Sunday, November 29, 2015

8th Labour of Hercules: Stealing the Mares (Man-Eating Horses) of Diomedes

The 8th Labour was to steal the Man-Eating Horses (Mares)of Diomedes. The horses had been trained to eat human flesh by their owner, King Diomedes. King Diomedes Thrace was a giant, the son of Ares and Cyrene who lived on the shores of the Black Sea. There are two variations of this Greek myth.

Hercules stealing the Man-Eating Horses of Diomedes.
Hercules stealing the Man-Eating Horses of Diomedes.
In one variation of the story, Hercules brought young people to help him. They myth says that they successfully took the mares and then they chased by Diomedes and his men. Hercules was not aware that the horses, called Podargos, Lampon, Xanthos and Deinos were wild due to their madness and they had to kept tethered to a bronze manger. It is believed that their madness is results to the unnatural diet of human flesh. Some versions of this myth say that they expelled fire when they breathed. They were man-eating and uncontrollable, and Heracles left his favoured companion, Abderus, in charge of them while he fought Diomedes. However, when he returned she found out that the boy was eaten by the horses. In revenge, Hercules fed Diomedes to his own horses.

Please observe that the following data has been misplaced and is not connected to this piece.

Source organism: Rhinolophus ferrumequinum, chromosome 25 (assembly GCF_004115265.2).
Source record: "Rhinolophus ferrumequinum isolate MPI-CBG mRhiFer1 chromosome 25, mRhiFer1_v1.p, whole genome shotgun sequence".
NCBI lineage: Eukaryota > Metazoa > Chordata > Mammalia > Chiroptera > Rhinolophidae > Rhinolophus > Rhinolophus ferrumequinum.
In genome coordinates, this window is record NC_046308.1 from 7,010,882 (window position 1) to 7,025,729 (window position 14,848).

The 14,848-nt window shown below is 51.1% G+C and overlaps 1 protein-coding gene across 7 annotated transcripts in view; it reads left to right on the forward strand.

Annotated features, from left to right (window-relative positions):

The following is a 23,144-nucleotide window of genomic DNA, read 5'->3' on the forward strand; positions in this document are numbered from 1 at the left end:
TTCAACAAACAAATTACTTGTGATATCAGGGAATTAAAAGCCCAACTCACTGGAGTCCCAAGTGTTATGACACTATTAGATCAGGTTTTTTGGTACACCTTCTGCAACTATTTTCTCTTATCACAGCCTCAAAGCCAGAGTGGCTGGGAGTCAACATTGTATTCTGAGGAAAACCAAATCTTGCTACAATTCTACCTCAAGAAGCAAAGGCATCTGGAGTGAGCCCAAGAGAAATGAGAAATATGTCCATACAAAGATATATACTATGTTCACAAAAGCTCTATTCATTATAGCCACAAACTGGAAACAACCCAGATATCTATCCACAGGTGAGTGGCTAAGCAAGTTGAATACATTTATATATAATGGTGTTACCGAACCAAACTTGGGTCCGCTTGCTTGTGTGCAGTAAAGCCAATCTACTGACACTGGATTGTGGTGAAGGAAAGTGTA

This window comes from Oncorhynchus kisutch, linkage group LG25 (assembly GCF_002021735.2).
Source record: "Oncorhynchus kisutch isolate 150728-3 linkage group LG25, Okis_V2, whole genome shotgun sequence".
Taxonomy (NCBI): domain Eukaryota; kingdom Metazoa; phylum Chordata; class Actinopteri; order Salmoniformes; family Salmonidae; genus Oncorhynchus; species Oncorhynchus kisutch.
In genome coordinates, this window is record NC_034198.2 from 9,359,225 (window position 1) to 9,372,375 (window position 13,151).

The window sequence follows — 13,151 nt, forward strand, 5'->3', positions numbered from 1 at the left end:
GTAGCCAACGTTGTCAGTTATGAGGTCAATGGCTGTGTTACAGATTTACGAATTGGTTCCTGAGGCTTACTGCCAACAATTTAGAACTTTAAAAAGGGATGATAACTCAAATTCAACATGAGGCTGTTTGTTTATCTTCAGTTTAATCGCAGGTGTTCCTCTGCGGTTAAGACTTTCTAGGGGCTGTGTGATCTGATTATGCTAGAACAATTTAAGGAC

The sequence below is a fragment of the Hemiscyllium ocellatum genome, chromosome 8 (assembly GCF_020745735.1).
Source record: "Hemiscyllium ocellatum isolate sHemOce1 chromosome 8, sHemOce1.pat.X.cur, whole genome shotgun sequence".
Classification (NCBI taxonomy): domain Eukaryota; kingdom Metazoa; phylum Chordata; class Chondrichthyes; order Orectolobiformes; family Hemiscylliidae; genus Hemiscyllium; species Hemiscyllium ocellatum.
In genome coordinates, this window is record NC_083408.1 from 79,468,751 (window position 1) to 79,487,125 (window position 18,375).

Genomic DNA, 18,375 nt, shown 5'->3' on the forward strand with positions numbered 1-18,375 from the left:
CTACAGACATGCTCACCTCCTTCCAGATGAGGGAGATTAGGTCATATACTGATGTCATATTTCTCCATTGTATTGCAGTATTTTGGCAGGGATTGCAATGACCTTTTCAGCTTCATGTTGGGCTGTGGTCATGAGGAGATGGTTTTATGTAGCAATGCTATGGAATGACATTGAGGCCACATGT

In another variation of the myth, Hercules stayed awake to protect himself from Diomedes in the night. Having scared the horses onto the high ground of a peninsula, Hercules quickly dug a trench through the peninsula, filling it with water, thus making it an island. When Diomedes arrived, Hercules killed him with the axe he had used to dig the trench, and fed him to the horses to calm them.

In both versions, the horses after eating they are calmer, and Hercules took the opportunity to bind their mouths shut. Hercules then, transfered them back to Eurystheus, who dedicated the horses to Hera. In some versions, they were allowed to roam freely around Argos, having become permanently calm. In others, Eurystheus ordered the horses taken to Olympus to be sacrificed to Zeus, but Zeus refused them, and sent wolves, lions, and bears to kill them.

Next task assigned from Eurystheus for Hercules, was the 9th task to obtain the girdle of Hippolyta, Queen of the Amazons.